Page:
First, I've been practicing on my Tru-Flight simulator... then, after
building the Heli, I ran it first on a home-made test stand (the stand
holds the Heli landing skids). On the test stand I found the engine
flooding unmercilessly. Suggestions from this news group helped me
solve the problem.
Most informative was running the new engine on a break-in bench
with a prop which allows RPM to match the reported top RPM in the Heli.
I got to learn the effects of Needle Valve setting with hands-on
adjustments while at full throttle. I got to hear the engine actually
running rather sweetly after a carefully controlled bench break-in
effort. Then I got to experience the effects of low-speed jet settings
with the engine fully broken-in, and with it sitting on the bench - with
my hand directly controlling the throttle.
In my opinion, the low speed jet setting would have been very
difficult with the engine in the Helicopter. As you can tell, I
adjusted the engine on the bench, then put it back in the helicopter,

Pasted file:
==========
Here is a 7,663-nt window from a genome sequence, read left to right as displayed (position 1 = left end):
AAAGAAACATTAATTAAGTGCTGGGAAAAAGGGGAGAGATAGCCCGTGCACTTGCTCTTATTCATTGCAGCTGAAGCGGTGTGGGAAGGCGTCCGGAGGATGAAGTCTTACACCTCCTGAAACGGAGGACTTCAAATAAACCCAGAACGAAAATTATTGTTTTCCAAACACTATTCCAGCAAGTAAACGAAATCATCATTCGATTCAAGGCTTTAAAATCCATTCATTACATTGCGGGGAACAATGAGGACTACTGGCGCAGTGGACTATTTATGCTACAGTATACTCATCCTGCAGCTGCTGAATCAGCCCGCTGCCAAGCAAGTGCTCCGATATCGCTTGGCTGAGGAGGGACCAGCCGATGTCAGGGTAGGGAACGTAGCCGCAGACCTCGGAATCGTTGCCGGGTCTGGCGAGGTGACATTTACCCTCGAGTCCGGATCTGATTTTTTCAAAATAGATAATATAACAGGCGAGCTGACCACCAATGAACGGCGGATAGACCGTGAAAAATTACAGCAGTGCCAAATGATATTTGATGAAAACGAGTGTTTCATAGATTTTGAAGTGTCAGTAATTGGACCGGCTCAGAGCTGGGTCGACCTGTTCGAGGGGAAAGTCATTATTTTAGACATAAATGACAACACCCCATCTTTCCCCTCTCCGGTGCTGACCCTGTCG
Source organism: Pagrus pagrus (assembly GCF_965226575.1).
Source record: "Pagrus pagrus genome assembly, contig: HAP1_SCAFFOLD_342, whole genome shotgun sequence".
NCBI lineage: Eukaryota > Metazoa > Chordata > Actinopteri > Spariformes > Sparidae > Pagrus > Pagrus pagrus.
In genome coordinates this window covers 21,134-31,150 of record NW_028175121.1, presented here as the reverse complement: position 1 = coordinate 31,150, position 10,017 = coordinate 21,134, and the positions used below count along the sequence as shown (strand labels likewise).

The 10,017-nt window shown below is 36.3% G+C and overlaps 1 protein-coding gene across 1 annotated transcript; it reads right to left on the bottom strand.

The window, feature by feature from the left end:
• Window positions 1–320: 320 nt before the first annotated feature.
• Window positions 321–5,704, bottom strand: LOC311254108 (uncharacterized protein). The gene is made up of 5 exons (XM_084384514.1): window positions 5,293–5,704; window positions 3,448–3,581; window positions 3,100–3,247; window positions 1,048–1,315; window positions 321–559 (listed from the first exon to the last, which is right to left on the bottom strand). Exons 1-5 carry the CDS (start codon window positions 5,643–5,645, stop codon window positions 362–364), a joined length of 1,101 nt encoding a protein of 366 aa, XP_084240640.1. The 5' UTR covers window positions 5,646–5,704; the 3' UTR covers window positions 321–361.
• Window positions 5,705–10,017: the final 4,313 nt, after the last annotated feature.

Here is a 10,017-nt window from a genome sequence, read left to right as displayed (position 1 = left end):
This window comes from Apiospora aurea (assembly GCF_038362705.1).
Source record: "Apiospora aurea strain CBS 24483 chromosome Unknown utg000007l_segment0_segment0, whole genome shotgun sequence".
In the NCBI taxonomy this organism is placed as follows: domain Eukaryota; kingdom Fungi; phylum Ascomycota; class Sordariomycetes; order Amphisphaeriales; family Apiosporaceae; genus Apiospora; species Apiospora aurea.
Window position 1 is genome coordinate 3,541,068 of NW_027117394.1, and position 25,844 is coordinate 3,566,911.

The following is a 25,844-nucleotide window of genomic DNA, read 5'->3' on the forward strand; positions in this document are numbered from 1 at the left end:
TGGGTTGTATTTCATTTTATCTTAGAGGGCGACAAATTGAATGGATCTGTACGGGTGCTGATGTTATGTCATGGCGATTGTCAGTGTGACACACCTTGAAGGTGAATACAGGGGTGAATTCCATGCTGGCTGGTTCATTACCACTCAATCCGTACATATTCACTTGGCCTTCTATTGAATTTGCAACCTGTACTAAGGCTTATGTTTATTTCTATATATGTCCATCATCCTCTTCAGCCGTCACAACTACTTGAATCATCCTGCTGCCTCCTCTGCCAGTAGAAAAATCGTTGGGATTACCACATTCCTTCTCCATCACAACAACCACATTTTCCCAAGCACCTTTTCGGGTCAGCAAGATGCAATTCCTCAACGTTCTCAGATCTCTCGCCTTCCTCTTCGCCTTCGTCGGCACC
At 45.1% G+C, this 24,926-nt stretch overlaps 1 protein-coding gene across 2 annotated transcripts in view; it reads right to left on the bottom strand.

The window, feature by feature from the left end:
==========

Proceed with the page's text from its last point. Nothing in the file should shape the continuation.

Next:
and then I attempted to get the fuel tank height to match what I had
been running on the bench. Based upon a News reply, I installed a
"Header Tank" at the ideal height with respect to Carburetor height. I
also installed a fuel line clamp to help in case I had a repeat of my
previous problem: fuel dribbling from the carburetor and flooding the
engine prior to starting.
Well my remaining question, I posted here and got no reply... One
Legato flyer had relocated the fuel tank to solve the problem of high
fuel tank location with respect to carburetor location. I never did get
the relocation details clarified... something about building a new
landing gear from rectangular bar stock...